And I have to tell you I struggle with pictures in my work. I think it’s important for people here to see Palestinian refugee camps, to see the important work being done in the camps, and to read the stories of people who live in the camps. For the most part, most people have no idea there are refugee camps that are 68 years old or even that Palestinians are refugees. Telling stories is important. It’s a hard call to make because taking a picture and posting it, even if you have the person’s permission, can be objectifying.  Is your agenda more important then protecting the person’s dignity and privacy? Is it exploitation? Like I said, it gets complicated and becomes a moral issue for me.

I guess in the end, what bothers me most is how news, war, and suffering gets narrowed down to a meme or picture or a video that gets passed around social media. I think we feel better when we pass around a picture or a video, like we did something to help, maybe? But, are we really doing anything? Do we really need a daily reminder of how truly horrendous war is? That, every day, people are dying, that everywhere people suffer? That suffering crosses all cultural and language barriers? It seems to make us all equal because it brings us all to our knees.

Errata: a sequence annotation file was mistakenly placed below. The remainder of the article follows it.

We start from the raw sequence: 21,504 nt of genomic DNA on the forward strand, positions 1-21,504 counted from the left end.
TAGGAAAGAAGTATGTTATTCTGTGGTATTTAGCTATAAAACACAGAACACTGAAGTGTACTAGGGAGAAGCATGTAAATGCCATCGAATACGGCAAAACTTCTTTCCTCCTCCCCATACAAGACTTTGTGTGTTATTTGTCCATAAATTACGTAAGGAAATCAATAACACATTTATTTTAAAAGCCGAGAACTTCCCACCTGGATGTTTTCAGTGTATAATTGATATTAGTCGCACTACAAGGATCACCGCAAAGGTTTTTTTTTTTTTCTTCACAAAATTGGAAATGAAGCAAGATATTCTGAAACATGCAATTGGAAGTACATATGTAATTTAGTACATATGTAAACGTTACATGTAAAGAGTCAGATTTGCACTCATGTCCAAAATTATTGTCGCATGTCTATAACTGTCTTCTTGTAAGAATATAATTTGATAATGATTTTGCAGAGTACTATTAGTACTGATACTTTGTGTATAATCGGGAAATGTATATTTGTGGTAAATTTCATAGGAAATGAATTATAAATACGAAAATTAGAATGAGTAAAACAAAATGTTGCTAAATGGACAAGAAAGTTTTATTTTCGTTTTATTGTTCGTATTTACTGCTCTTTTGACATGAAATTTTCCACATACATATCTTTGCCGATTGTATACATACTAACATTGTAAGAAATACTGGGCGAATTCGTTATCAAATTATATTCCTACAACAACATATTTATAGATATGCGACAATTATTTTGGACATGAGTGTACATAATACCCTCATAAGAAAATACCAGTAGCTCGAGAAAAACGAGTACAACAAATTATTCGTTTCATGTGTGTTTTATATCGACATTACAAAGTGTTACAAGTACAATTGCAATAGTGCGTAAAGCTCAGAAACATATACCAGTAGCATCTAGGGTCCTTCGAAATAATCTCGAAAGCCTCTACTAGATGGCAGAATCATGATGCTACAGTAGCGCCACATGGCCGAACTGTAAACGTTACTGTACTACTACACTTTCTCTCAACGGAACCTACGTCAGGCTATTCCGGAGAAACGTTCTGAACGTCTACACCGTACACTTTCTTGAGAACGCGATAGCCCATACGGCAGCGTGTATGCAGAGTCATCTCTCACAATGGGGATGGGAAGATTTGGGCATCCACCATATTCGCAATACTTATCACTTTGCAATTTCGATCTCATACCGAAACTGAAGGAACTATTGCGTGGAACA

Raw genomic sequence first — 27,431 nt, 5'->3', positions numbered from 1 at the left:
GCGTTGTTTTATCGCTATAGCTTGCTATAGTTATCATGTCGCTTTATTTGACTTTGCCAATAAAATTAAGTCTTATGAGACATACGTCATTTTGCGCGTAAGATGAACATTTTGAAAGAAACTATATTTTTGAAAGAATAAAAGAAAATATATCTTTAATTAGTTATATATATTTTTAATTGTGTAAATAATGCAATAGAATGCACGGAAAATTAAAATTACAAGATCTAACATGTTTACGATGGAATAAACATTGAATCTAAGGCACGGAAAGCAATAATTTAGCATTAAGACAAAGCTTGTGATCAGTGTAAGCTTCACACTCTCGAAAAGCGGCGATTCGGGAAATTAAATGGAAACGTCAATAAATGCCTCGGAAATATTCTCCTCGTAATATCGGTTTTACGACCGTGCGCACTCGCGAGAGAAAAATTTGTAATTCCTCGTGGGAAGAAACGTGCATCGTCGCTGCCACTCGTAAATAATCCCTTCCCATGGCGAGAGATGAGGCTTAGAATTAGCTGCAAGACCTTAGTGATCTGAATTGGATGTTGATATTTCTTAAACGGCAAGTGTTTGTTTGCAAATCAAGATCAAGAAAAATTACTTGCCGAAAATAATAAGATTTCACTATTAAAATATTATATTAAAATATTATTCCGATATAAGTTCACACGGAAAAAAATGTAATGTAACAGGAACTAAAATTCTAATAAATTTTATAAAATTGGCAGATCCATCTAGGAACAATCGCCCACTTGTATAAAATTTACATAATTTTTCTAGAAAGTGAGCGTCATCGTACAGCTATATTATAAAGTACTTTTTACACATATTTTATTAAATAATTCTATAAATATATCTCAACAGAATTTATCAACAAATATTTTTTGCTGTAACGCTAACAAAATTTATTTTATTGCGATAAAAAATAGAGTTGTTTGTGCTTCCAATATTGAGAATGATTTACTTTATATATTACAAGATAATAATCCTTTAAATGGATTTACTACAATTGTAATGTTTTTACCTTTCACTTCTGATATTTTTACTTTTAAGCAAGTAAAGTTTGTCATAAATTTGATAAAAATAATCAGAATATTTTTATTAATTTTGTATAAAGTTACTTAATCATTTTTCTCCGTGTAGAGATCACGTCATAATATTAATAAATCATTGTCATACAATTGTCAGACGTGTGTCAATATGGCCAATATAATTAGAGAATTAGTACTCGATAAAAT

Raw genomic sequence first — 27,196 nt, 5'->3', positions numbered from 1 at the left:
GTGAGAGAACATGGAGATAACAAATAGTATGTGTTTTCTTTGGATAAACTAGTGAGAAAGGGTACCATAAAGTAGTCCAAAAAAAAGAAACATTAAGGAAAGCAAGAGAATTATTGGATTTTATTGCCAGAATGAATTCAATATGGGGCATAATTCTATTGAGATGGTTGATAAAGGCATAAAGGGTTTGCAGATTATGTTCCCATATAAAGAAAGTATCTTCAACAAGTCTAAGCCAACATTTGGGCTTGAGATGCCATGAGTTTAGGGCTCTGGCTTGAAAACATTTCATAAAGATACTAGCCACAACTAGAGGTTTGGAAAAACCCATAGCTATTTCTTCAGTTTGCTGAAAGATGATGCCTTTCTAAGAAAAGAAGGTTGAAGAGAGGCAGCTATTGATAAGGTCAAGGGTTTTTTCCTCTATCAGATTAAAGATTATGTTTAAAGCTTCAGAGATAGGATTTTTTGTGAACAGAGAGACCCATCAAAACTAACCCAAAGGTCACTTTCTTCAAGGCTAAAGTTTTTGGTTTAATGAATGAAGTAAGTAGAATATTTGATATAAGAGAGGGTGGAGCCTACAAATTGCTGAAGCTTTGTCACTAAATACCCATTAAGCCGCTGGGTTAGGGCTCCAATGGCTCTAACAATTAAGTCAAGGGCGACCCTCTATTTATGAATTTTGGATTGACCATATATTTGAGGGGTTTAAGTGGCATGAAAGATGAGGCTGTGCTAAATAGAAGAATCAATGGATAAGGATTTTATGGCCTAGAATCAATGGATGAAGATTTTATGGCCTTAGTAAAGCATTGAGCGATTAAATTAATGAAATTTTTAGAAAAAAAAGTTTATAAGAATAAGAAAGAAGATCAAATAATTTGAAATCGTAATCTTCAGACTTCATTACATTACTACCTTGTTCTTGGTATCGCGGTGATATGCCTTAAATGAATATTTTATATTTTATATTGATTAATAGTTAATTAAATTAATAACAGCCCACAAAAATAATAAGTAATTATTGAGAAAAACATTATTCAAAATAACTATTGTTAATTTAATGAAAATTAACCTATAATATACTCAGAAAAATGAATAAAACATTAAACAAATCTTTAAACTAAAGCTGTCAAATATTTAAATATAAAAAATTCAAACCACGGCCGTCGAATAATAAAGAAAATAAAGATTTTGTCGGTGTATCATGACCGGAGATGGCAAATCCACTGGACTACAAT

Children are sitting stunned in cartoon shirts covered in dust and blood in Syria. Children are now denied an education with the closure of all primary schools in Shatila Palestinian refugee camp in Beirut. Children in Gaza are attending bombed out classrooms with bullet-holed chalkboards surrounded by the empty seats of their schoolmates who have died in the conflict.

“What is Aleppo?” The reporter’s words echoed from the radio into my bathroom and jarred me back to the present. He suggested that maybe the point is not about Gary Johnson or his lack of knowledge about Aleppo. Maybe it’s a question we all should be asking ourselves -- “What is Aleppo to you?”

I couldn’t even look at myself in the mirror at that point. I looked down at the porcelain white sink now dotted with my mascara-stained tears.

“What is Aleppo to you?”



Suzann MollnerComment